Facing a lawsuit and political opposition, Washington State Governor Jay Inslee has delayed until April a payroll tax aimed at funding the state’s first-in-the-nation public long-term care insurance program. Inslee said the delay will give the legislature time to address what he called “areas that need adjustment.”
A state long-term care commission advising the legislature and governor will recommend a series of changes in January aimed at responding to some of these public concerns. Those revisions themselves are likely to be highly controversial.
Employers were supposed to begin collecting a 0.58 percent payroll tax to fund the insurance program starting on January 1. The tax is mandatory for most wage earners. The program is scheduled to begin paying each eligible participant up to $36,500 in benefits starting in 2025.
Responding to critics
Conservative activists have made opposition to the program a major priority, filing a lawsuit and organizing an effort to repeal the program. The private insurance industry has quietly opposed it as well, fearing the state’s front-end benefit will compete with its products. In September, a long list of businesses and business groups urged Inslee to delay the tax until key issues can be resolved.
In response, Inslee and Democratic legislative leaders are moving to reform the program before the state begins collecting the tax.
They are likely to address some issues involving workers who pay into the program but are ineligible to collect benefits. About 150,000 people work in Washington but live in Canada as well as Oregon, Idaho, and other states. Others may pay into the program as Washington residents but eventually move elsewhere. In both cases, they must pay the tax but could not receive benefits because only Washington State residents are eligible. In addition, some older adults may not pay into the program for long enough to become vested and thus would be ineligible to receive benefits.
The vesting rules are complex. They require beneficiaries to pay into the program for at least ten years without a break of five or more years, or three of the last six years before they apply for benefits.
The private insurance exemption
The state ran into other issues earlier this year as the result of a controversial provision that allowed workers to opt out of the program if they purchased private long-term care coverage by November 1. That opt-out drove a run on private insurance that eventually resulted in carriers temporarily ending sales in the state.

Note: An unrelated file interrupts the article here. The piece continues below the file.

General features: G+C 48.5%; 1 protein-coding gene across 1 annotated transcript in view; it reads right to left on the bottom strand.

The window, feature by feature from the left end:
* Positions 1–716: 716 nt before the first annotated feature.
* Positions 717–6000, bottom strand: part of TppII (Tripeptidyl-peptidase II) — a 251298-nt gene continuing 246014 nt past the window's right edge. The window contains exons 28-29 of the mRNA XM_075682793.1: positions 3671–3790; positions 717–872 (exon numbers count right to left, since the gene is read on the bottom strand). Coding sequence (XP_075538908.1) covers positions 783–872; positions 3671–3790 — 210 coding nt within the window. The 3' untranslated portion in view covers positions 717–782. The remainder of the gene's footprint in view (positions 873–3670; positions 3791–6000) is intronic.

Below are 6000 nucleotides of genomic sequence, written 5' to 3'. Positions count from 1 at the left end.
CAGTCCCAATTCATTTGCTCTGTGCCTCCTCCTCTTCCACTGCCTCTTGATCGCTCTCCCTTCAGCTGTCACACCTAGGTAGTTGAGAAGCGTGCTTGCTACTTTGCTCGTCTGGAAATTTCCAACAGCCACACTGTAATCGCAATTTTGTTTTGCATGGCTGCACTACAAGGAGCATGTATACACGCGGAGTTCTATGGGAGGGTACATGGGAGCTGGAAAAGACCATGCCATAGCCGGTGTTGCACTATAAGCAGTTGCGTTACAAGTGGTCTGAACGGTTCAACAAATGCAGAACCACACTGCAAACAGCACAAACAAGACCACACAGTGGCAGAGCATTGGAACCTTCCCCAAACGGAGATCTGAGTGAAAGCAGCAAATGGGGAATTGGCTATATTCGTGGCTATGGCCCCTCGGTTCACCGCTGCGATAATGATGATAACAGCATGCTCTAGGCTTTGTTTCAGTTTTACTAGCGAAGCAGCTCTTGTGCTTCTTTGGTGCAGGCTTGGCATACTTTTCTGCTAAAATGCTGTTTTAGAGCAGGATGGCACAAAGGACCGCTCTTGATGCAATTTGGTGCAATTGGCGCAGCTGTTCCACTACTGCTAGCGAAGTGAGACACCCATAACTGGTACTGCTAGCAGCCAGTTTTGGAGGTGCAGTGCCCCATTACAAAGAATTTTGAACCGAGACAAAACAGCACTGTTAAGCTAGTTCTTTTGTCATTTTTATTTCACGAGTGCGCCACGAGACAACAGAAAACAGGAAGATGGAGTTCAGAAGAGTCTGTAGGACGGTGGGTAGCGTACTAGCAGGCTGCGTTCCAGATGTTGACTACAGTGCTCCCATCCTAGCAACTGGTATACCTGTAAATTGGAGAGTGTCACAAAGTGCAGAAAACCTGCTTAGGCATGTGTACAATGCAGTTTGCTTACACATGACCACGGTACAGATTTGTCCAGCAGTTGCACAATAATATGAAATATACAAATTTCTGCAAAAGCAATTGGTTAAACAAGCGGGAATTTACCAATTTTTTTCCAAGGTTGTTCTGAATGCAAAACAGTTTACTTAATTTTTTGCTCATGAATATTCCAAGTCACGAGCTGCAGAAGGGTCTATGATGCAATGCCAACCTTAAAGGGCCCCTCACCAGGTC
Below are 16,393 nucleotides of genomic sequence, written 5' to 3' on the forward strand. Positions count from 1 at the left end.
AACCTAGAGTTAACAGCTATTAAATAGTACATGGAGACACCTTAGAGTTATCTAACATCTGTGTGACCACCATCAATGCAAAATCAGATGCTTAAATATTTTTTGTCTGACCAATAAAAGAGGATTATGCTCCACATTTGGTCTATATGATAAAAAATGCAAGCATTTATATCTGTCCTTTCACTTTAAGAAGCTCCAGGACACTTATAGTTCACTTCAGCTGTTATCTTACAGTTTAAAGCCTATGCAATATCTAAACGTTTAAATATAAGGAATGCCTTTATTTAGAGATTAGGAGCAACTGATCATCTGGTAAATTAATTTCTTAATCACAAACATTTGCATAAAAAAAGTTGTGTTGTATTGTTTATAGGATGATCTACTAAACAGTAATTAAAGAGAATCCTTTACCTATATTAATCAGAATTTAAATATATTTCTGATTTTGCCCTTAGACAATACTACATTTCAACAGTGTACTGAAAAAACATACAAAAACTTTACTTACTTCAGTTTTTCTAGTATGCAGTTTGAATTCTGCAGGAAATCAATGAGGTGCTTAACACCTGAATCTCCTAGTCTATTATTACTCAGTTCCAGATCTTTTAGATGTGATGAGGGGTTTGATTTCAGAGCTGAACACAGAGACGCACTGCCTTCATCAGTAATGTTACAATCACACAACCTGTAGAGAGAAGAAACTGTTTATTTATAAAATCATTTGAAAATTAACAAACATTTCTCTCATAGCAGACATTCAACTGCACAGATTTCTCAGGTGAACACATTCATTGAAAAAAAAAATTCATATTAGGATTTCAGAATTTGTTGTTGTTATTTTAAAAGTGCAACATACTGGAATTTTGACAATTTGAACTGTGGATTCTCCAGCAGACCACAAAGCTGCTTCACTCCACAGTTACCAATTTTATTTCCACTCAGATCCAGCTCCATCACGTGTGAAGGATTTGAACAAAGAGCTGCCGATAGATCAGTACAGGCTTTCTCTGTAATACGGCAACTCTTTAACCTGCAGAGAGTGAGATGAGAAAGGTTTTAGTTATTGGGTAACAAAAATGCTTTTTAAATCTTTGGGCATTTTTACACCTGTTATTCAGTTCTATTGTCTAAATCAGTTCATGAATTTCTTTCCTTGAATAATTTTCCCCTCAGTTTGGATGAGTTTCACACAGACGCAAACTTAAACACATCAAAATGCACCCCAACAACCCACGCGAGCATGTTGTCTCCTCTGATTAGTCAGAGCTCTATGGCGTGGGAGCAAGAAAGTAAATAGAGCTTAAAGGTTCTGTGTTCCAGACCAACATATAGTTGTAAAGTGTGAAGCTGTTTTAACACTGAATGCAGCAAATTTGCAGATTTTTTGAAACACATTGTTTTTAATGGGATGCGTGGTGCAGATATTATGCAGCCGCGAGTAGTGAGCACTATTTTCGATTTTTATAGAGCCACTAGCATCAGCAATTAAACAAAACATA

Because the law requires only a one-time snapshot, the insurers feared customers would pay premiums long enough to receive an exemption and then drop their coverage.
A median wage worker in Washington would pay about $300-a-year in premiums but far more than that in premiums. Still, almost 300,000 people applied for an exemption under the provision and the state is working through the requests.
Finally, the tax rate is too low for the program to be actuarily sound over the long term.
The advisory commission recommended changes to address most, but not all, of these concerns. Two big issues: Most of the solutions would be administratively complex and without other revisions they will result in higher premiums.
The commission proposed:
- Allowing workers who retire before vesting to voluntarily continue paying premiums equal to what they paid while working, adjusted for inflation. Once they make a total of 10 years of contributions, they’d become fully vested.
- Exempting non-residents who work in Washington from the program and the tax. Those who move into the state would participate in the program.
- Those who receive an exemption from the tax because they hold a private long-term care insurance policy would be required to recertify at least every three years that they still own a policy.
The commission did not recommend what to do about those who live, work, and pay premiums in the state but move elsewhere before claiming benefits. Allowing such full portability could significantly raise premiums and the commission said addressing the problem would take further study.
Paying for changes
To cover the costs of these reforms and assure the program is actuarily sound, the commission proposed several other changes. Lawmakers oppose raising the premium tax, so the commission suggested allowing the state insurance fund to invest in “a full range” of assets rather than just conservative bonds. This would require a state constitutional amendment.
The group also said outside actuaries who price the program should assume it includes a 45-day waiting (or elimination) period before people can claim benefits. This is similar to the 90- day waiting period in most private policies.
As the first state to enact a public long-term care insurance program, Washington is experimenting–and inevitably making mistakes. It also has become a lightning rod for the those who oppose a public program for ideological or business reasons.
Policymakers—and consumers– around the country are watching closely to see if the state can get a politically and financially sustainable long-term care insurance program up and running. The next few months will be critical.